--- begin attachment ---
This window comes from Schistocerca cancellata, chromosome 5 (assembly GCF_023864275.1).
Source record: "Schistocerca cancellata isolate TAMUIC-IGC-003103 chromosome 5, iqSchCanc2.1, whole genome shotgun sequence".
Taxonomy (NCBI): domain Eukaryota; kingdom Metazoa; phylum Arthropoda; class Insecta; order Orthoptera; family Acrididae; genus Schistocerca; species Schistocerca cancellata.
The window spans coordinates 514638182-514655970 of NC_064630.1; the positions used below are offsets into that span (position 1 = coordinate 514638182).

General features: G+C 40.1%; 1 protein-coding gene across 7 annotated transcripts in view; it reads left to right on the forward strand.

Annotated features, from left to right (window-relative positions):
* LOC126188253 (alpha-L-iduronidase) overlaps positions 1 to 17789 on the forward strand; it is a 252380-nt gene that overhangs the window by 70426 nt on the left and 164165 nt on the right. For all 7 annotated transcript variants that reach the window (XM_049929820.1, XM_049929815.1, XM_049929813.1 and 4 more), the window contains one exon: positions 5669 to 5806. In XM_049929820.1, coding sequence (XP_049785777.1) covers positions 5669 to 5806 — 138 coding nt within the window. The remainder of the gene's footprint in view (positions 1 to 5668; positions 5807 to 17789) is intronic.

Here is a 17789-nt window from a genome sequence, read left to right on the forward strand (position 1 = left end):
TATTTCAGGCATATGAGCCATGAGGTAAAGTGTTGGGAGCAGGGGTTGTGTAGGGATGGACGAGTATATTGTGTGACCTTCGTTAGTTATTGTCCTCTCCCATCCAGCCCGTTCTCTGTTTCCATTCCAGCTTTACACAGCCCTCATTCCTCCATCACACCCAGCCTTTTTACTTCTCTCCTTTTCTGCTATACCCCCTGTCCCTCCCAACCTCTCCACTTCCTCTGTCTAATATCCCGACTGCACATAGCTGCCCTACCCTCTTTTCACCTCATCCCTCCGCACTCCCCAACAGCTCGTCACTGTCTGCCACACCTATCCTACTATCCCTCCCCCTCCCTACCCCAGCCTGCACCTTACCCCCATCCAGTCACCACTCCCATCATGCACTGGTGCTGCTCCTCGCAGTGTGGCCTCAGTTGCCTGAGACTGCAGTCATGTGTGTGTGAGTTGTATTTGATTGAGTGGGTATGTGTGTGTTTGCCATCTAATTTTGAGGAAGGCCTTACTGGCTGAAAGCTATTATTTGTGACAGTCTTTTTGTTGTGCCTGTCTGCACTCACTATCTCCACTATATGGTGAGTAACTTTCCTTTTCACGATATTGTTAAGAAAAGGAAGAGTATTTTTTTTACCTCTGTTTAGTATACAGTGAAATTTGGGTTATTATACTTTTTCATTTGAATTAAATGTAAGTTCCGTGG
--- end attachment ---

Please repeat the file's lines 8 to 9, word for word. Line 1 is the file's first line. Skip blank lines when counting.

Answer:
Here is a 17789-nt window from a genome sequence, read left to right on the forward strand (position 1 = left end):
TATTTCAGGCATATGAGCCATGAGGTAAAGTGTTGGGAGCAGGGGTTGTGTAGGGATGGACGAGTATATTGTGTGACCTTCGTTAGTTATTGTCCTCTCCCATCCAGCCCGTTCTCTGTTTCCATTCCAGCTTTACACAGCCCTCATTCCTCCATCACACCCAGCCTTTTTACTTCTCTCCTTTTCTGCTATACCCCCTGTCCCTCCCAACCTCTCCACTTCCTCTGTCTAATATCCCGACTGCACATAGCTGCCCTACCCTCTTTTCACCTCATCCCTCCGCACTCCCCAACAGCTCGTCACTGTCTGCCACACCTATCCTACTATCCCTCCCCCTCCCTACCCCAGCCTGCACCTTACCCCCATCCAGTCACCACTCCCATCATGCACTGGTGCTGCTCCTCGCAGTGTGGCCTCAGTTGCCTGAGACTGCAGTCATGTGTGTGTGAGTTGTATTTGATTGAGTGGGTATGTGTGTGTTTGCCATCTAATTTTGAGGAAGGCCTTACTGGCTGAAAGCTATTATTTGTGACAGTCTTTTTGTTGTGCCTGTCTGCACTCACTATCTCCACTATATGGTGAGTAACTTTCCTTTTCACGATATTGTTAAGAAAAGGAAGAGTATTTTTTTTACCTCTGTTTAGTATACAGTGAAATTTGGGTTATTATACTTTTTCATTTGAATTAAATGTAAGTTCCGTGG